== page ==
Under normal processes of natural selection, one would expect organisms that are tastiest to their predators to be eaten more, and this would subject certain types of pizza to to intense negative selection. This would also be the case for pizza, particularly since it has no intrinsic means of locomotion that would allow it to escape from its human predators.

But domestication has reversed this trend, positively selecting for the forms that are most likely to be eaten.

Nutritional and Health Implications for Non-Pizza Species

Pizza is a fixture of worldwide ecosystems and global food chains, nourishing species as diverse as college students, police, bowling teams, and other categories of humans—and also dogs, cats, hamsters, pigs, rats, cockroaches, crocodiles, fish, etc. The decaying remains of pizza crusts that have fallen down cracks in sofas provide a rich environment for microbial life, including bacteria such as legionella, Yersinia pestis and Mycobacterium leprae, which might otherwise be in danger of extinction. In this way, pizza plays a central role in global biodiversity; one might even regard it as the glue that holds everything together. But this notion is somewhat speculative.

Technical obstacles have made it difficult to maintain pizza in laboratory cultures, creating a sort of black hole of knowledge with regards to its biology. This is alarming in light of the numerous epidemiological studies tying pizza to serious health problems including obesity, addiction, attention deficit disorders, frostbite, burnt tongues, and deaths related to placing aluminum foil in microwave ovens.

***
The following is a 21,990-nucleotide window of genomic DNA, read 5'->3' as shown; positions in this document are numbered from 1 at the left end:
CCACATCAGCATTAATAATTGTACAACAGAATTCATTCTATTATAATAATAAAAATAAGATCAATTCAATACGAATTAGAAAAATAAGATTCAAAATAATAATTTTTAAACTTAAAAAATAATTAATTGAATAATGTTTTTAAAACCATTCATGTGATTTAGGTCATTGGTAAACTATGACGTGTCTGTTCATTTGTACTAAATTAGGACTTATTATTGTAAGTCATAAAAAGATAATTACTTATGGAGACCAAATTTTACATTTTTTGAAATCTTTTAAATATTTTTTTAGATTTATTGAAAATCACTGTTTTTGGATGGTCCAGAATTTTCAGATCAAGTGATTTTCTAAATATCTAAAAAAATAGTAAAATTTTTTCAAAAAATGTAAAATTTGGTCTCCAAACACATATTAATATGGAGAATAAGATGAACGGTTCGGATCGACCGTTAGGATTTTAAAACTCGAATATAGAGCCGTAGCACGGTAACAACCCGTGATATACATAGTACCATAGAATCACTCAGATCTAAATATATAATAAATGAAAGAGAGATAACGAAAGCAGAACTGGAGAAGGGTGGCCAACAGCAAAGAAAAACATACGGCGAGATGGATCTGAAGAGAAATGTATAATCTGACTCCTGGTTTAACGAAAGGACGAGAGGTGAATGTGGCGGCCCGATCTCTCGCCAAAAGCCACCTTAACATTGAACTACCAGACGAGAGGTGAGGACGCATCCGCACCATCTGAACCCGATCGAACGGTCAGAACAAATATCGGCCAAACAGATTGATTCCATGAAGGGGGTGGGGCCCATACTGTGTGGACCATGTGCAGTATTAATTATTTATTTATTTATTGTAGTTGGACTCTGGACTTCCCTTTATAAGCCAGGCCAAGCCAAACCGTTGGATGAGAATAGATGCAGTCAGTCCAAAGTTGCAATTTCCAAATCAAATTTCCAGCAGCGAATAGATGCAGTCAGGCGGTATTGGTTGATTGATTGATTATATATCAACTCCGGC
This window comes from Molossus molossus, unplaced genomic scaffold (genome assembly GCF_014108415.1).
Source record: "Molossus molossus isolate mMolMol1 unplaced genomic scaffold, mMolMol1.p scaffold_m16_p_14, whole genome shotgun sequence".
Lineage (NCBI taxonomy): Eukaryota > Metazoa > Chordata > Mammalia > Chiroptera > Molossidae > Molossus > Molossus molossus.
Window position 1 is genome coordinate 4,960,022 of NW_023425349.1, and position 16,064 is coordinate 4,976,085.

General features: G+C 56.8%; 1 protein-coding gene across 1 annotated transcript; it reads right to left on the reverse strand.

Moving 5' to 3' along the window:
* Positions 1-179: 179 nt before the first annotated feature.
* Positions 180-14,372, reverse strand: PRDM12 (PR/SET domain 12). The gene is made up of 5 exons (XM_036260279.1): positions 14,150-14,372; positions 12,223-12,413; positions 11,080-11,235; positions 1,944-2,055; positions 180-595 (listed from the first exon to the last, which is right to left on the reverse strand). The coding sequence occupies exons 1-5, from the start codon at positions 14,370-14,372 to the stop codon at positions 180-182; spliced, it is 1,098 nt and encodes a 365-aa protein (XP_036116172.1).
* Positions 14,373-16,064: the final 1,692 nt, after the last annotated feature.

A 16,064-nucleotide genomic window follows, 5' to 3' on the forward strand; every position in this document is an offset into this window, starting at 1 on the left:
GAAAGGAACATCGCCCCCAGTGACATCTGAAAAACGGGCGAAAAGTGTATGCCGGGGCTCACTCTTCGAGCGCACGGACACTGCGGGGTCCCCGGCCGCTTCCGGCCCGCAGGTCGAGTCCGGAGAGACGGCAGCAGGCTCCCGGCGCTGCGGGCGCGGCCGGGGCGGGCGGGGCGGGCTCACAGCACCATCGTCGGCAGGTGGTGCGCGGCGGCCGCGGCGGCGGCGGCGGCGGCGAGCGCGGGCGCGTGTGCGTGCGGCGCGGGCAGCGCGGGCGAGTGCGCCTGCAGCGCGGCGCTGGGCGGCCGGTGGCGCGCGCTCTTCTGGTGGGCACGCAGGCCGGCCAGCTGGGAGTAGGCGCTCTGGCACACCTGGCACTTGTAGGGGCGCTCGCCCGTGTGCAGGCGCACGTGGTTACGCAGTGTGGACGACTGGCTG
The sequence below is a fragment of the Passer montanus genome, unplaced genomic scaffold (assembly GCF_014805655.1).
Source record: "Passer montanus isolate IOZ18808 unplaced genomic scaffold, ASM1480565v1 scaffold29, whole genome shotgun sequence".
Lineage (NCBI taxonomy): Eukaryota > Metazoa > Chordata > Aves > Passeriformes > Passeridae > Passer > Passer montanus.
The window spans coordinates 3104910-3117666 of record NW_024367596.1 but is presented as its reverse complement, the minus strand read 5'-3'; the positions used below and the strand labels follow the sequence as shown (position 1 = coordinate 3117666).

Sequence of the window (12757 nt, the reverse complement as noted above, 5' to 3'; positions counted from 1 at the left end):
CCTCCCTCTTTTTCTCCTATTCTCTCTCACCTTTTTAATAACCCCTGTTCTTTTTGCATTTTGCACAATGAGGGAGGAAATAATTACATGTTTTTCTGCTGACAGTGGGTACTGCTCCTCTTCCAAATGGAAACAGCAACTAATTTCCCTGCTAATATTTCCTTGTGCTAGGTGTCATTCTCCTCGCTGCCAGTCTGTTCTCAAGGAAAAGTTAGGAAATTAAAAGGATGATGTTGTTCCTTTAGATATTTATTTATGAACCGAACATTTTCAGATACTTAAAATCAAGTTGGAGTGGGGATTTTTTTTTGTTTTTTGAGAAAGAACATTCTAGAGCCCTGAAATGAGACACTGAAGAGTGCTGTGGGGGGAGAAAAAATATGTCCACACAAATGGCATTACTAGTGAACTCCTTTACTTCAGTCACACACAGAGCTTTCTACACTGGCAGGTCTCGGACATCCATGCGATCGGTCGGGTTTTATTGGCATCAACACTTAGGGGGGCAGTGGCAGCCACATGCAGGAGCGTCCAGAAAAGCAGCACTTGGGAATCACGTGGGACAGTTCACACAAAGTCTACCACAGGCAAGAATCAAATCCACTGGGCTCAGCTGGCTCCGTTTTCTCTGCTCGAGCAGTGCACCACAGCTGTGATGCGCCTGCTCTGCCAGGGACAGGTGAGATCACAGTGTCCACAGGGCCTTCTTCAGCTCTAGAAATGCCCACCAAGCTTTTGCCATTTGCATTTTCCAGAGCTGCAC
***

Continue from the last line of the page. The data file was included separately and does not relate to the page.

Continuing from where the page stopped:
Excessive consumption retards human cognitive development, pushing adolescence far into the college years, a situation which can only be reversed by adding vegetables to the diet. Predatory consumption of pizza has led to a major reduction of human motility; delivery services have completely eliminated the hunter-gatherer activity that used to be required to obtain it.

Summary of Pizza’s Biological Features

By applying well-established methods of phylogenetic analysis to the features of pizza (namely, the ingredients found in 58 extant species) we derived the first systematic evolutionary account of its descent from an ancestral form. The results point firmly to a last common ancestor, providing insights into fundamental aspects of its biochemistry, development, and the selective forces that have shaped its evolution into diverse types. Our observations of pizza in situ suggest that its basic biology draws on unique features which are hard to reconcile with those of traditional biological models. A key finding is that the ancestral pizza exhibited very little elaboration of specialized structures. It consisted of only three tissues: dough, tomato sauce, and mozzarella. Each of these tossues exhibits a high degree of molecular complexity, while having stable biophysical properties that are crucial to maintaining the integrity of the organism over time.